Earlier this month, a judgment of the Supreme Court contained a rare postscript. A three-judge Bench consisting of Kaul J, Maheshwari J and Roy J pronounced their judgment in the Delhi Assembly case on July 8th. In the postscript, they took note of the length of their judgment, going up to 188 pages. However, they said that this couldn’t be helped since arguments had gone on for 26 hours in the case, with complex submissions from both sides, oral and written. The Bench hoped that the postscript would raise a conversation about these issues: the length and scheduling of submissions, and the complexity of judgments.
The Court stressed that this would be important due to a likely surge in the number of pending cases after COVID, which has already begun. It also noted that the right to a fair trial is qualified by the phrase ‘within a reasonable time’ in the European Convention on Human Rights. And with the vast quantity of available precedent, lawyers and judges must be judicious in picking cases. Further, interim proceedings should not be prolonged.
In this post, we look at how the United Kingdom Supreme Court (UKSC) and the Supreme Court of the United States (SCOTUS) approach these aspects in comparison to the Supreme Court of India (SCI).
Both UKSC and SCOTUS are primarily appellate courts. This means that they only hear cases that come on appeal. For the UKSC, this means that either the respective lower court, or the UKSC itself must approve the question on appeal. For SCOTUS four out of the nine judges on the Bench must agree to hear a case.
The SCI is not restricted to hearing appeals. Besides questions certified for appeal by High Courts or SCI itself, they hear original writ petitions. Further, unlike UKSC and SCOTUS, they conduct oral hearings when admitting cases as well. Some petitions, such as review petitions, can be dismissed without oral hearings. Most cases however, are heard in open court even for admission. In the first half of 2021, it is the number of cases pending at this admission stage that has driven the rise in pendency.
Scheduling and Oral Submissions
The manner in which cases are scheduled also varies drastically between the three courts. The Full Bench of the SCOTUS hears all cases. This means the entire Court hears only one case at a time. Usually, this allows them to hear two cases a day- one in the morning and one in the afternoon, during the Court’s term. Each lawyer gets exactly 30 minutes for their submissions. SCOTUS tends to follow this time limit more strictly. This time limit is indicated by a white light which is on during the first two and last five minutes. During this time, even the Justices do not interrupt to ask any questions.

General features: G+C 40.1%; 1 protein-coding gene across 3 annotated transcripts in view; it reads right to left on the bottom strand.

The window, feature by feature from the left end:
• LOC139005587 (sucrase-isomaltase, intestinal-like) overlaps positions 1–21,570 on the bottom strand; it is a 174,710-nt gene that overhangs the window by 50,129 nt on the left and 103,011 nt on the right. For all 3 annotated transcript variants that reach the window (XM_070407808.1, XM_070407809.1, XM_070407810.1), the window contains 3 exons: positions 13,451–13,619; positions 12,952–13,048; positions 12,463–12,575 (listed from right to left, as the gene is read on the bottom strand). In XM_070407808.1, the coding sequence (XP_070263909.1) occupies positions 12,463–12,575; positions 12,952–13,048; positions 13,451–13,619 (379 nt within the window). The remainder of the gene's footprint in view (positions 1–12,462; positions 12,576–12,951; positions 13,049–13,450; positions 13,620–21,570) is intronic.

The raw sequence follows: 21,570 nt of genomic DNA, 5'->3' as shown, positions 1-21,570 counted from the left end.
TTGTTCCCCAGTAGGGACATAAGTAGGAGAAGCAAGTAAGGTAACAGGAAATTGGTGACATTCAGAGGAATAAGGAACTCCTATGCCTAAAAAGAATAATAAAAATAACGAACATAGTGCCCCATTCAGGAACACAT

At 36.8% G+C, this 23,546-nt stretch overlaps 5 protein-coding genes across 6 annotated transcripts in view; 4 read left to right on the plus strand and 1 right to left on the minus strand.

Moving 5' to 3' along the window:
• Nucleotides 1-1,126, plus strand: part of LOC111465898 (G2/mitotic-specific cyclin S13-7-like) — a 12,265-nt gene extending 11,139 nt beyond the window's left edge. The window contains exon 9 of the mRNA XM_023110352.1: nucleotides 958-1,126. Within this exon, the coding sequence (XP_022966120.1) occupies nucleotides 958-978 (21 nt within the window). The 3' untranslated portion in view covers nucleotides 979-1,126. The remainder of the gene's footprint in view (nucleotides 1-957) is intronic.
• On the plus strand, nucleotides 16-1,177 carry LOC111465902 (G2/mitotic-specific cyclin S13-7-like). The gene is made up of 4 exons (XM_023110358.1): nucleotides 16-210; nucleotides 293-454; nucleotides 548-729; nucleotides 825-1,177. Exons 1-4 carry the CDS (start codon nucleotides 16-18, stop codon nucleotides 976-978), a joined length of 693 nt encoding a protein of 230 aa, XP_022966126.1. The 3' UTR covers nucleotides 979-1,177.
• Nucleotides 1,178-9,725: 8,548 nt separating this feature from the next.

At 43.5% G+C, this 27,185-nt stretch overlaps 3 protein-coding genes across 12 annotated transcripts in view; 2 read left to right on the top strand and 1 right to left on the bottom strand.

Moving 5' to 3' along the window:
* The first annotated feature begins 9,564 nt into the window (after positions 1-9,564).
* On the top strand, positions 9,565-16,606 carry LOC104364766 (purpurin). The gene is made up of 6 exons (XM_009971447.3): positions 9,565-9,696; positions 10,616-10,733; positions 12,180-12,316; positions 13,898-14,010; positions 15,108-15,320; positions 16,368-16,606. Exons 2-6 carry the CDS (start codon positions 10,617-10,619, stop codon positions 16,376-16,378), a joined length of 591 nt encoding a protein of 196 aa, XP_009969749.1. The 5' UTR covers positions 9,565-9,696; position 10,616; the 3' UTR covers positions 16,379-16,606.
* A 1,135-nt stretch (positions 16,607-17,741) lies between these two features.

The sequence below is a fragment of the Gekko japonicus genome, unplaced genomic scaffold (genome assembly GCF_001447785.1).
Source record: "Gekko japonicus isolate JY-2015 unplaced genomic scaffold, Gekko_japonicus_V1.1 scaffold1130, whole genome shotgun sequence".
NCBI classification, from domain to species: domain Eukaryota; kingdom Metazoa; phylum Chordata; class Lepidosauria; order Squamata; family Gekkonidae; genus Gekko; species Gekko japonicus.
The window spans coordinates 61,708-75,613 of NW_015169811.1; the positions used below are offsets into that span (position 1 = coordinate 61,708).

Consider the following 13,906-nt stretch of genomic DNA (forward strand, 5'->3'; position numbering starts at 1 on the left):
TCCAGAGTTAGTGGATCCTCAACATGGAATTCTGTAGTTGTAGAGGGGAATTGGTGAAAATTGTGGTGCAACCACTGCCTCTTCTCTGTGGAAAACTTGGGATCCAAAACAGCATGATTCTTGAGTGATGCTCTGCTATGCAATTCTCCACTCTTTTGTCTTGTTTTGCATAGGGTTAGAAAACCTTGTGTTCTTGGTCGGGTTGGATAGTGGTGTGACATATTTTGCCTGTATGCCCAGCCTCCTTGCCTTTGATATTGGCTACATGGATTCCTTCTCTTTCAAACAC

Courtroom drawing of arguments in the Supreme Court of the United States. Source: SCOTUSBlog
The UKSC sits in smaller benches. This is usually of 5 judges, allowing two cases to be heard at the same time. Depending on the case, the Court hears oral arguments for half a day or more. The landmark appeal in the Gina Miller (II) case, for example, was heard for three days. The UKSC publishes a preliminary schedule at the start of every term.
The SCI also schedules its Constitution Bench hearings. Interim matters and matters not placed before a Constitution Bench, however, are heard on a ‘list basis’. Rather than allot fixed timings, the Court publishes a list with serial numbers, and hears each case in that order.
Cases at the lower end of the list may not be heard. Since the listing is done on the basis of when affidavits are filed, and the registry finds time, some lawyers are apprised of the case appearing for hearing only the day before the hearing. This sometimes leads to lawyers asking for adjournments, and listing it on a different date. The amount of time allocated to each case depends on the judge on the day. For Constitution Benches, full days of hearing are set aside, similar to the UKSC. However, the number of days set aside tends to be longer. For example, for the most recent Constitution Bench hearing during the pandemic in the Maratha Reservations case, 10 days were set aside.
While written submissions are harder to access for the UKSC and SCI, the SCOTUS website publishes all briefs. The Supreme Court Observer has submissions for some recent, important cases at SCI. However, there is not enough data to draw any conclusions on the nature of written submissions. The SCOTUS however, has strict word limits. Memos must be within 13,000 words. There is no official word limit in either the SCI or UKSC, though brevity is encouraged. Counsel in the SCI are often given permission to file additional affidavits and submissions. This almost never happens in both the UKSC and SCOTUS.
A significant portion of judgments of the SCI record the submissions of counsel. They also tend to extract parts of affidavits and other material that serves as evidence and other judgments. The need for all of this would reduce if submissions were more easily accessible. Both the UKSC and SCOTUS upload oral arguments. Some written submissions to SCOTUS are also available on Oyez, besides the Court's website.
Does the complexity of Indian procedure, scheduling and submissions make long judgments inevitable? Or are there other factors to consider?